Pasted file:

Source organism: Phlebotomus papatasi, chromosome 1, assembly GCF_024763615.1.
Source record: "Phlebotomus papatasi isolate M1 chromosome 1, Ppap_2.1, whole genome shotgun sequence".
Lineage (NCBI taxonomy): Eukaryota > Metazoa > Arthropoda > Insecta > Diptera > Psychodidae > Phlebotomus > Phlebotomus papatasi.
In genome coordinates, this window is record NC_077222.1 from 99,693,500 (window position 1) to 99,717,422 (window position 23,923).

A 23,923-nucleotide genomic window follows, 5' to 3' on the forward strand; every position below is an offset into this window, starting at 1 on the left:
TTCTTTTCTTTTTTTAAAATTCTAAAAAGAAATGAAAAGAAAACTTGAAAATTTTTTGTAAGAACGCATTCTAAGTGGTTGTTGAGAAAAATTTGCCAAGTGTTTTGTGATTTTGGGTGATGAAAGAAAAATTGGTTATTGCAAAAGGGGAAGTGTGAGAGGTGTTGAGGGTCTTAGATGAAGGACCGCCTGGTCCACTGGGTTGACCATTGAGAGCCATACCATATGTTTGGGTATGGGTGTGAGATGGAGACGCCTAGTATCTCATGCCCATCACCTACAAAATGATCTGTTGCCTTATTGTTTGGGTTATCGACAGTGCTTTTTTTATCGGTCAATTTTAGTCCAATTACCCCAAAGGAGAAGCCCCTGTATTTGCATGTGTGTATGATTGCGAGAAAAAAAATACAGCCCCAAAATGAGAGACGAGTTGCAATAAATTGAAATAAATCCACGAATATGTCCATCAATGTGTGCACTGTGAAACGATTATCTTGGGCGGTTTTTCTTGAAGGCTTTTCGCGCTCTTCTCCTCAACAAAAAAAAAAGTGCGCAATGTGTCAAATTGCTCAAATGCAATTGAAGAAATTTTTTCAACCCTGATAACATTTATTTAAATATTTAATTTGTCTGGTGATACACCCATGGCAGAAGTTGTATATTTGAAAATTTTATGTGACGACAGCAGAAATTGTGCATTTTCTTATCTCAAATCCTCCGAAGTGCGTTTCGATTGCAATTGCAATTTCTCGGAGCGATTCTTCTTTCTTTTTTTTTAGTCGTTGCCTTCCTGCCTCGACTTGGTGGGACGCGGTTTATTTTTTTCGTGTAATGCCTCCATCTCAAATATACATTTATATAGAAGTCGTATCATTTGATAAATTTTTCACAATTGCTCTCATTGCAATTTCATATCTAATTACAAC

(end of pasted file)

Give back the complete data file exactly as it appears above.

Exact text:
Source organism: Phlebotomus papatasi, chromosome 1, assembly GCF_024763615.1.
Source record: "Phlebotomus papatasi isolate M1 chromosome 1, Ppap_2.1, whole genome shotgun sequence".
Lineage (NCBI taxonomy): Eukaryota > Metazoa > Arthropoda > Insecta > Diptera > Psychodidae > Phlebotomus > Phlebotomus papatasi.
In genome coordinates, this window is record NC_077222.1 from 99,693,500 (window position 1) to 99,717,422 (window position 23,923).

A 23,923-nucleotide genomic window follows, 5' to 3' on the forward strand; every position below is an offset into this window, starting at 1 on the left:
TTCTTTTCTTTTTTTAAAATTCTAAAAAGAAATGAAAAGAAAACTTGAAAATTTTTTGTAAGAACGCATTCTAAGTGGTTGTTGAGAAAAATTTGCCAAGTGTTTTGTGATTTTGGGTGATGAAAGAAAAATTGGTTATTGCAAAAGGGGAAGTGTGAGAGGTGTTGAGGGTCTTAGATGAAGGACCGCCTGGTCCACTGGGTTGACCATTGAGAGCCATACCATATGTTTGGGTATGGGTGTGAGATGGAGACGCCTAGTATCTCATGCCCATCACCTACAAAATGATCTGTTGCCTTATTGTTTGGGTTATCGACAGTGCTTTTTTTATCGGTCAATTTTAGTCCAATTACCCCAAAGGAGAAGCCCCTGTATTTGCATGTGTGTATGATTGCGAGAAAAAAAATACAGCCCCAAAATGAGAGACGAGTTGCAATAAATTGAAATAAATCCACGAATATGTCCATCAATGTGTGCACTGTGAAACGATTATCTTGGGCGGTTTTTCTTGAAGGCTTTTCGCGCTCTTCTCCTCAACAAAAAAAAAAGTGCGCAATGTGTCAAATTGCTCAAATGCAATTGAAGAAATTTTTTCAACCCTGATAACATTTATTTAAATATTTAATTTGTCTGGTGATACACCCATGGCAGAAGTTGTATATTTGAAAATTTTATGTGACGACAGCAGAAATTGTGCATTTTCTTATCTCAAATCCTCCGAAGTGCGTTTCGATTGCAATTGCAATTTCTCGGAGCGATTCTTCTTTCTTTTTTTTTAGTCGTTGCCTTCCTGCCTCGACTTGGTGGGACGCGGTTTATTTTTTTCGTGTAATGCCTCCATCTCAAATATACATTTATATAGAAGTCGTATCATTTGATAAATTTTTCACAATTGCTCTCATTGCAATTTCATATCTAATTACAAC